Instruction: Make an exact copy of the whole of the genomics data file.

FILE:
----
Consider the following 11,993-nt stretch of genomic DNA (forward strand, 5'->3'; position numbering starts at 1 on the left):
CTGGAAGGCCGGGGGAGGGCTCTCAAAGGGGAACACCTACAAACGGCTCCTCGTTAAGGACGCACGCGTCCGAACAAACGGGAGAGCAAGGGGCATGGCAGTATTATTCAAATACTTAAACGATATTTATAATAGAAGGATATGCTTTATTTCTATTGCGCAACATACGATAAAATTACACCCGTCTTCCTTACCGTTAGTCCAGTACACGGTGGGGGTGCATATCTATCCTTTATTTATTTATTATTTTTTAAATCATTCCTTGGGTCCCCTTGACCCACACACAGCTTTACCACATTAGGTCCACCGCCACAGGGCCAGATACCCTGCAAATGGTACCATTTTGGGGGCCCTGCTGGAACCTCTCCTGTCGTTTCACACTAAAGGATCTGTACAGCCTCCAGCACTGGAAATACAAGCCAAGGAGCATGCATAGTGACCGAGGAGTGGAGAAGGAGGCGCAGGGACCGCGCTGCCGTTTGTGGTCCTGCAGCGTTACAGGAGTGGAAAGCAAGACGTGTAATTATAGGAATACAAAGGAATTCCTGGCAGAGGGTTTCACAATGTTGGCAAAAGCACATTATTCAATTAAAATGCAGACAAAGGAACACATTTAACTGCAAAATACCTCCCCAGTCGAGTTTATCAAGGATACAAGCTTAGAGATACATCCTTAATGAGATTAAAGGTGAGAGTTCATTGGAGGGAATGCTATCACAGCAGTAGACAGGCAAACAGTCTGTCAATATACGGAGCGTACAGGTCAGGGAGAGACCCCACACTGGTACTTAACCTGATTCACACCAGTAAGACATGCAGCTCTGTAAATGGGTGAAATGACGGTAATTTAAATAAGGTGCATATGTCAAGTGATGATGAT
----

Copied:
Consider the following 11,993-nt stretch of genomic DNA (forward strand, 5'->3'; position numbering starts at 1 on the left):
CTGGAAGGCCGGGGGAGGGCTCTCAAAGGGGAACACCTACAAACGGCTCCTCGTTAAGGACGCACGCGTCCGAACAAACGGGAGAGCAAGGGGCATGGCAGTATTATTCAAATACTTAAACGATATTTATAATAGAAGGATATGCTTTATTTCTATTGCGCAACATACGATAAAATTACACCCGTCTTCCTTACCGTTAGTCCAGTACACGGTGGGGGTGCATATCTATCCTTTATTTATTTATTATTTTTTAAATCATTCCTTGGGTCCCCTTGACCCACACACAGCTTTACCACATTAGGTCCACCGCCACAGGGCCAGATACCCTGCAAATGGTACCATTTTGGGGGCCCTGCTGGAACCTCTCCTGTCGTTTCACACTAAAGGATCTGTACAGCCTCCAGCACTGGAAATACAAGCCAAGGAGCATGCATAGTGACCGAGGAGTGGAGAAGGAGGCGCAGGGACCGCGCTGCCGTTTGTGGTCCTGCAGCGTTACAGGAGTGGAAAGCAAGACGTGTAATTATAGGAATACAAAGGAATTCCTGGCAGAGGGTTTCACAATGTTGGCAAAAGCACATTATTCAATTAAAATGCAGACAAAGGAACACATTTAACTGCAAAATACCTCCCCAGTCGAGTTTATCAAGGATACAAGCTTAGAGATACATCCTTAATGAGATTAAAGGTGAGAGTTCATTGGAGGGAATGCTATCACAGCAGTAGACAGGCAAACAGTCTGTCAATATACGGAGCGTACAGGTCAGGGAGAGACCCCACACTGGTACTTAACCTGATTCACACCAGTAAGACATGCAGCTCTGTAAATGGGTGAAATGACGGTAATTTAAATAAGGTGCATATGTCAAGTGATGATGAT